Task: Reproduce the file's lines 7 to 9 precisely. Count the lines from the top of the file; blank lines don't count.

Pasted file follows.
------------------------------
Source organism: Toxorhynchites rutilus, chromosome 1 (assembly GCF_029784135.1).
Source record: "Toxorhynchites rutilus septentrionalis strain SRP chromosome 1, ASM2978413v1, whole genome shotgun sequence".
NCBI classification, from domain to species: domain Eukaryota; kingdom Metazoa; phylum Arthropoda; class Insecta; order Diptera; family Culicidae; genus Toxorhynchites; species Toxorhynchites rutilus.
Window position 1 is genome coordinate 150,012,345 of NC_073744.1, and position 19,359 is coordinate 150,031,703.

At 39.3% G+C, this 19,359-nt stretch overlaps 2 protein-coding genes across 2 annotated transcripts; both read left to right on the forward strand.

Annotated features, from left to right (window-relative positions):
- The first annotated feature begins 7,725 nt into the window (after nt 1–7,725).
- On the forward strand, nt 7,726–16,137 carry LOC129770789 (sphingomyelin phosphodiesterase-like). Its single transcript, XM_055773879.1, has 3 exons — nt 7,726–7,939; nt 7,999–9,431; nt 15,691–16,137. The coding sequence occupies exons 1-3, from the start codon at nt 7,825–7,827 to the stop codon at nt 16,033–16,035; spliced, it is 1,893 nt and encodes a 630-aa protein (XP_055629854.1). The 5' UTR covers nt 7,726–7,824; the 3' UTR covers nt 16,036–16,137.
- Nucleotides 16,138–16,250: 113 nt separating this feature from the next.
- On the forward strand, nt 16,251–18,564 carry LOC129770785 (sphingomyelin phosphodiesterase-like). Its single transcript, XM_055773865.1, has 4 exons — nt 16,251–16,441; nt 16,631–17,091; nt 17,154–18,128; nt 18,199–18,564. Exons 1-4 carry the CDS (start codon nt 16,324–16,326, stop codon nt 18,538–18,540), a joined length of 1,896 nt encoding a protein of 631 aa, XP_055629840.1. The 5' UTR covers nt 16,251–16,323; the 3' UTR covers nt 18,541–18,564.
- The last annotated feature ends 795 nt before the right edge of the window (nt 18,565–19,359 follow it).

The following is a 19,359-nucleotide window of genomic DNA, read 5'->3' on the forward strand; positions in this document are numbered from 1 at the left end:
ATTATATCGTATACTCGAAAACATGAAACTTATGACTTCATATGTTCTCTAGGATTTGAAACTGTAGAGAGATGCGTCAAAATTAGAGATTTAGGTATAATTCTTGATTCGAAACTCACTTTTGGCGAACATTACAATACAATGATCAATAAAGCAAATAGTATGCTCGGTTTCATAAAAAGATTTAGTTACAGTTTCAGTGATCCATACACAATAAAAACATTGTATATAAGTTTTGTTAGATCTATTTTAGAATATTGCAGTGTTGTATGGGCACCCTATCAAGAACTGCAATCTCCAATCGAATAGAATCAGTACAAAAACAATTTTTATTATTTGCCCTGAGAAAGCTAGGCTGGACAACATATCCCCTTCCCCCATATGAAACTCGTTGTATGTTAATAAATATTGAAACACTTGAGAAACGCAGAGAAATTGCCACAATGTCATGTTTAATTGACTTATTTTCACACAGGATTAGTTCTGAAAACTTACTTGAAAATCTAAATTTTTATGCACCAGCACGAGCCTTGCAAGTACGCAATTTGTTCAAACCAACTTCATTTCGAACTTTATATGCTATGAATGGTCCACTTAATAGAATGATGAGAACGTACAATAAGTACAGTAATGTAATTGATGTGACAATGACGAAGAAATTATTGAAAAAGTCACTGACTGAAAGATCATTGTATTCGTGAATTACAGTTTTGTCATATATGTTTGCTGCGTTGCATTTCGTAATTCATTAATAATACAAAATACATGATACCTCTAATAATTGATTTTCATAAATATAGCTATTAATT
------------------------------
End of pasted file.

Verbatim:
- The first annotated feature begins 7,725 nt into the window (after nt 1–7,725).
- On the forward strand, nt 7,726–16,137 carry LOC129770789 (sphingomyelin phosphodiesterase-like). Its single transcript, XM_055773879.1, has 3 exons — nt 7,726–7,939; nt 7,999–9,431; nt 15,691–16,137. The coding sequence occupies exons 1-3, from the start codon at nt 7,825–7,827 to the stop codon at nt 16,033–16,035; spliced, it is 1,893 nt and encodes a 630-aa protein (XP_055629854.1). The 5' UTR covers nt 7,726–7,824; the 3' UTR covers nt 16,036–16,137.
- Nucleotides 16,138–16,250: 113 nt separating this feature from the next.